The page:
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POETRY. Unstructured. Found poem. Free verse. Structured. Quatrain / Ballad Limerick Acrostic Concrete Haiku. WORD WALL. METAPHOR SIMILE PERSONIFICATION HYPERBOLE IMAGERY ALLITERATION ONOMATOPOEIA. A quatrain is a poem or stanza written in four lines.

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POETRY


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    1. POETRY

    2. Unstructured • Found poem. • Free verse.

    3. Structured • Quatrain / Ballad • Limerick • Acrostic • Concrete • Haiku

    4. WORD WALL METAPHOR SIMILE PERSONIFICATION HYPERBOLE IMAGERY ALLITERATION ONOMATOPOEIA

    5. A quatrain is a poem or stanza written in four lines. • The quatrain is the most common form of stanza used in poetry. • Usually rhymes. • Can be written in a variety of rhyming patterns.

    6. Quatrain Rhyming Schemes • AABB – Lines 1 & 2 rhyme and lines 3 & 4 rhyme. • ABAB – Lines 1 & 4 rhyme and lines 2 & 4 rhyme. • ABBA – Lines 1 & 4 rhyme and lines 2 & 3 rhyme. • ABCB – Lines 2 & 4 rhyme and lines 1 & 3 do not rhyme.

    7. Quatrain Example The Lizard The lizard is a timid thing That cannot dance or fly or sing; He hunts for bugs beneath the floor And longs to be a dinosaur By John Gardner

    8. Another Example And summer’s warmer winds Have carried you to me Upon the brisk and salty scent Of waves upon the sea

    9. Ballads • Ballads are poems that tell a story. • A form or narrative poetry. • Often used in songs and have a very musical quality to them. • Usually sets of quatrains with the rhyming scheme ABAB or ABCB (but not always).

    10. Example

    11. The Limerick • It's a five line poem. • Establish the rhythm. • Lines 1, 2, & 5 share rhythm and rhyme patterns. • Lines 3 & 4 share rhythm and rhyme patterns. • So the whole poem has a AABBA rhyming scheme. • Think of limerick structure like a joke. • Establish a main character. • Put the character in a situation. • Run the situation out of control. • Resolve with a punch line.

    12. A Basic Example There was a young man from Leeds, Who ate a whole packet of seeds, In less than an hour, His nose was a flower And his head was a garden of weeds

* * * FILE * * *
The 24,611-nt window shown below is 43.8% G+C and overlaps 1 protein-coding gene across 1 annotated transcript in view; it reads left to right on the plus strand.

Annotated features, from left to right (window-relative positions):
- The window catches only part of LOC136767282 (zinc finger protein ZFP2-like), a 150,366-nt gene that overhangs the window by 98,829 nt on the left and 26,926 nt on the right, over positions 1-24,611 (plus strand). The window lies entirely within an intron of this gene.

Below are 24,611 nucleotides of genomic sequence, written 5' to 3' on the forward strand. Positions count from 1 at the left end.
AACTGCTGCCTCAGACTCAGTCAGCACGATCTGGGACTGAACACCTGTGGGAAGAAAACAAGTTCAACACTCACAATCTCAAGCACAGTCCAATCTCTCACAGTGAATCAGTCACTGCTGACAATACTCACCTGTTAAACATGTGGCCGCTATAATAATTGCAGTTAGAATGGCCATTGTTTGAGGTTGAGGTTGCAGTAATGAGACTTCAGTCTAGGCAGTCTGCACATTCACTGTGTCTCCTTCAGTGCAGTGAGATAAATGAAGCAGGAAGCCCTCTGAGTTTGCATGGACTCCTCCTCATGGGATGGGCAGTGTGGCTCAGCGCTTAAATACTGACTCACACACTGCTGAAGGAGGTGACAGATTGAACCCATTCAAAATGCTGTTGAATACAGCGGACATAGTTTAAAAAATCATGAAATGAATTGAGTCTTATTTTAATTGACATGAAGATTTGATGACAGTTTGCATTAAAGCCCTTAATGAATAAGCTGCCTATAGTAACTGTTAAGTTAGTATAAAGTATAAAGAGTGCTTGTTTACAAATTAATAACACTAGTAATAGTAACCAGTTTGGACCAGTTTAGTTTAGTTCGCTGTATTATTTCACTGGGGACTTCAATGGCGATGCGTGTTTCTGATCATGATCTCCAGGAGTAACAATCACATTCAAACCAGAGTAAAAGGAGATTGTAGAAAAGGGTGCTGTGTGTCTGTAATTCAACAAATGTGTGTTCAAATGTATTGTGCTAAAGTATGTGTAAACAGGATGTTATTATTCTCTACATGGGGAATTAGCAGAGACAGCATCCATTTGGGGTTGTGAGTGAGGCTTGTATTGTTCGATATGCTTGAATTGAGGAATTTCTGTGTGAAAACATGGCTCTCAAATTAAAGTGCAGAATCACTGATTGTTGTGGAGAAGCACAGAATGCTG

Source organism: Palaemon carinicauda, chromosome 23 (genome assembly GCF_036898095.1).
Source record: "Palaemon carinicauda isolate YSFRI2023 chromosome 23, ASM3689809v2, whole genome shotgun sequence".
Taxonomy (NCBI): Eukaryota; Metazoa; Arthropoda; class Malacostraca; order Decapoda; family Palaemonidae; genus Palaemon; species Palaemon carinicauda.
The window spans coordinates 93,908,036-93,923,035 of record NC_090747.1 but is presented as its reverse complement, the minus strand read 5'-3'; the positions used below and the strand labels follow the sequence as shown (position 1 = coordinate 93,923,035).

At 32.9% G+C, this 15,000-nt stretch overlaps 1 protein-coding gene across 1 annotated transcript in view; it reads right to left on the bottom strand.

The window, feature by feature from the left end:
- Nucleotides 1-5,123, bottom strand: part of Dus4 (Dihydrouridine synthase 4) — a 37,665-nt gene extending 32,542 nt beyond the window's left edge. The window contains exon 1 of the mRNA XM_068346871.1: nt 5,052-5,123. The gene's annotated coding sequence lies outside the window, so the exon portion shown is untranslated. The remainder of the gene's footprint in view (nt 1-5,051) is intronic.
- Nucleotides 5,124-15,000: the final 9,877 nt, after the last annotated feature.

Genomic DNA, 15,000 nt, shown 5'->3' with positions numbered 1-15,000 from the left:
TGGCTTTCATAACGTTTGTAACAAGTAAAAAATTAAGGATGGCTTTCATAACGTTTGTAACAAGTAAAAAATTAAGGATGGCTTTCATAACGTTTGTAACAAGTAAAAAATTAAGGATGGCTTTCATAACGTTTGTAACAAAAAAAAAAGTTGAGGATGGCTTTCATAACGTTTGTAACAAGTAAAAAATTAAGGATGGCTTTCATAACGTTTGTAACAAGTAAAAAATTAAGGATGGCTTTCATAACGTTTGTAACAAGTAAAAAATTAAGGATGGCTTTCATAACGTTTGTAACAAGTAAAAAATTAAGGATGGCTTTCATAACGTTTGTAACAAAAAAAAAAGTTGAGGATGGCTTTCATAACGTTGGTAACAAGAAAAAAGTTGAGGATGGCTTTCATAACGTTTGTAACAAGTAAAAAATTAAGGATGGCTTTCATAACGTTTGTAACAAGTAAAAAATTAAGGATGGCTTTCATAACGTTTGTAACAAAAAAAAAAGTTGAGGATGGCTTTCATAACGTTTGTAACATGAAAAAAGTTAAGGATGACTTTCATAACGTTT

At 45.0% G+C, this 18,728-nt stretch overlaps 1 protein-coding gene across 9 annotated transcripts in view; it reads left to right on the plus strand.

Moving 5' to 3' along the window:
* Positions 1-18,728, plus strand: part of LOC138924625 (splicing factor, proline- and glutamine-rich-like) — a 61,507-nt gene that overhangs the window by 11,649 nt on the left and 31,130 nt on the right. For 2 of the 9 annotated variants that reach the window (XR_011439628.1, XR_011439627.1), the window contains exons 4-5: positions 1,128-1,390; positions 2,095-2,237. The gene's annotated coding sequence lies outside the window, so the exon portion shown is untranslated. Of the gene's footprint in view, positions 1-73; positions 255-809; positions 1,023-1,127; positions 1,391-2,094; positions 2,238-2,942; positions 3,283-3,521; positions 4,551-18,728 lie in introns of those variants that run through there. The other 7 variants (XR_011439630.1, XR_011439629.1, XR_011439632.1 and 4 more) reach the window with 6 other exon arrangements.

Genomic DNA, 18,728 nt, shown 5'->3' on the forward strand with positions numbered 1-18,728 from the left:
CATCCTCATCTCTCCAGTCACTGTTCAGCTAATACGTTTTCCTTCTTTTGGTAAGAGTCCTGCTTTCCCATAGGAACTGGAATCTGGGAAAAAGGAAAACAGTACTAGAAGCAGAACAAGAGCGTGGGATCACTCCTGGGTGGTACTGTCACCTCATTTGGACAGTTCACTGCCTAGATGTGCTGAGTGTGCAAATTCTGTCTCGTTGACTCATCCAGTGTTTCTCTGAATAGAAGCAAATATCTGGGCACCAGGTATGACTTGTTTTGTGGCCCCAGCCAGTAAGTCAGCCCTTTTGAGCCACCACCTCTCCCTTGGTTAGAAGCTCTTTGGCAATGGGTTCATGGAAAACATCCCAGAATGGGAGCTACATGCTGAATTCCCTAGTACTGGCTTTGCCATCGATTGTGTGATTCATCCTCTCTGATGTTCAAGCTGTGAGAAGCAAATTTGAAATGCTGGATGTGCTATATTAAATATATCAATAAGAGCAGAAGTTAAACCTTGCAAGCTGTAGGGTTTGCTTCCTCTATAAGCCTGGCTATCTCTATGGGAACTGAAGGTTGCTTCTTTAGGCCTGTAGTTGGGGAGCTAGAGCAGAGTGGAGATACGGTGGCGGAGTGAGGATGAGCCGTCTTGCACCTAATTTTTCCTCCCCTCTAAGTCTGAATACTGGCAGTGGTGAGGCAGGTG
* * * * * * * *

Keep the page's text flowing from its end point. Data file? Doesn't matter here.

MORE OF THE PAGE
13. Definition • A serious limerick is impossible (or just a bad one). • Rhyming scheme • A-A-B-B-A • Such that lines 1, 2 & 5 rhyme. • And lines 3 & 4 rhyme.

    14. Rhythm • Lines 1, 2 & 5 should have the same metre (8 syllables). • Lines 3 & 4 should have the same metre (5 or 6 syllables).

    15. Read the following limericks. Sound them out using the previous guidelines to help you understand the structure and rhythm. There was a Young Lady whose chin Resembled the point of a pin. So she had it made sharp And purchased a harp, And played several tunes with her chin. Anonymous I once knew a camel named Slump, Who could never quite fill up his hump. The water would leak, From a hole in his cheek, And leave him with only a stump. Sarah Fanny

    16. Fill in the Blanks There was a man from Ealing Who liked to hang from the __________. He said, “I can’t wear a __________. But I hang like a __________ And it’s certainly a wonderful __________.”

    17. Now You Try I once met a __________ from __________. Everyday s/he __________. But whenever s/he __________. The __________. That strange __________ from __________.

    18. Haiku • ‹ An unrhymed Japanese verse consisting of three unrhymed lines of five, seven, and five syllables (5, 7, 5) or 17 syllables in all. • ‹ Written in the present tense • ‹ Focus on nature (but not always) • ‹ Cannot use metaphor or simile

    19. The Kigo • Traditional haiku must include a KIGO • A season word, which indicates in which season the Haiku is set. Examples: • – cherry blossoms indicate spring, • – snow indicates winter, • – mosquitoes indicate summer, The kigo isn't always that obvious.

    20. History • Derived from tanka 5-7-5-7-7 syllable structure. • (linked elegance) • People played a game in which one person started with the 5–7-5 and another finished with the 7-7. • After a while (a hundred years or so) people started reading just the 5-7-5 originally called the hokku all on its own.